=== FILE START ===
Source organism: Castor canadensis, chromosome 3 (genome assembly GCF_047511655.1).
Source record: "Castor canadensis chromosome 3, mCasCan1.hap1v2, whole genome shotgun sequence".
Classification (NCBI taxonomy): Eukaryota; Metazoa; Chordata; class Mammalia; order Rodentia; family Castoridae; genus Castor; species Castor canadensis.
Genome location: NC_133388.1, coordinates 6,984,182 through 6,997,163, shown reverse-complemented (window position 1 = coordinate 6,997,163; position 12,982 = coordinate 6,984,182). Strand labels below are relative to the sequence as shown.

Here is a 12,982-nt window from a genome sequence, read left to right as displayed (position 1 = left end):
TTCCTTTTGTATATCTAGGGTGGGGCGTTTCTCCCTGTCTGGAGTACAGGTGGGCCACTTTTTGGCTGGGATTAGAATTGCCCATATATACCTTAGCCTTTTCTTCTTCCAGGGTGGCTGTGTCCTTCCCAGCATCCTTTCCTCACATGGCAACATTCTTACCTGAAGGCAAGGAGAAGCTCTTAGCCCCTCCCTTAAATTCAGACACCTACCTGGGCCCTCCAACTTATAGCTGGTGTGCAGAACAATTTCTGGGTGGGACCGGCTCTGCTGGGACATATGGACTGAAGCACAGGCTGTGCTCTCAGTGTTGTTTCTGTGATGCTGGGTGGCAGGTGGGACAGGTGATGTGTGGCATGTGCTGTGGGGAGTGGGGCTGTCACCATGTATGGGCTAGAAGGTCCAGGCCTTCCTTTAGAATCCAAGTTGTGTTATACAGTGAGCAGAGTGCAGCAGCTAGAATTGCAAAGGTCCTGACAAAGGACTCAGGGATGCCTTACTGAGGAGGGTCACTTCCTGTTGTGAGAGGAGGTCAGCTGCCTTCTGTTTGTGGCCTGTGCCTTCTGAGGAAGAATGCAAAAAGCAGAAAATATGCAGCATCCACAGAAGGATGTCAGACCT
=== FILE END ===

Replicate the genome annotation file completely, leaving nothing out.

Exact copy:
Source organism: Castor canadensis, chromosome 3 (genome assembly GCF_047511655.1).
Source record: "Castor canadensis chromosome 3, mCasCan1.hap1v2, whole genome shotgun sequence".
Classification (NCBI taxonomy): Eukaryota; Metazoa; Chordata; class Mammalia; order Rodentia; family Castoridae; genus Castor; species Castor canadensis.
Genome location: NC_133388.1, coordinates 6,984,182 through 6,997,163, shown reverse-complemented (window position 1 = coordinate 6,997,163; position 12,982 = coordinate 6,984,182). Strand labels below are relative to the sequence as shown.

Here is a 12,982-nt window from a genome sequence, read left to right as displayed (position 1 = left end):
TTCCTTTTGTATATCTAGGGTGGGGCGTTTCTCCCTGTCTGGAGTACAGGTGGGCCACTTTTTGGCTGGGATTAGAATTGCCCATATATACCTTAGCCTTTTCTTCTTCCAGGGTGGCTGTGTCCTTCCCAGCATCCTTTCCTCACATGGCAACATTCTTACCTGAAGGCAAGGAGAAGCTCTTAGCCCCTCCCTTAAATTCAGACACCTACCTGGGCCCTCCAACTTATAGCTGGTGTGCAGAACAATTTCTGGGTGGGACCGGCTCTGCTGGGACATATGGACTGAAGCACAGGCTGTGCTCTCAGTGTTGTTTCTGTGATGCTGGGTGGCAGGTGGGACAGGTGATGTGTGGCATGTGCTGTGGGGAGTGGGGCTGTCACCATGTATGGGCTAGAAGGTCCAGGCCTTCCTTTAGAATCCAAGTTGTGTTATACAGTGAGCAGAGTGCAGCAGCTAGAATTGCAAAGGTCCTGACAAAGGACTCAGGGATGCCTTACTGAGGAGGGTCACTTCCTGTTGTGAGAGGAGGTCAGCTGCCTTCTGTTTGTGGCCTGTGCCTTCTGAGGAAGAATGCAAAAAGCAGAAAATATGCAGCATCCACAGAAGGATGTCAGACCT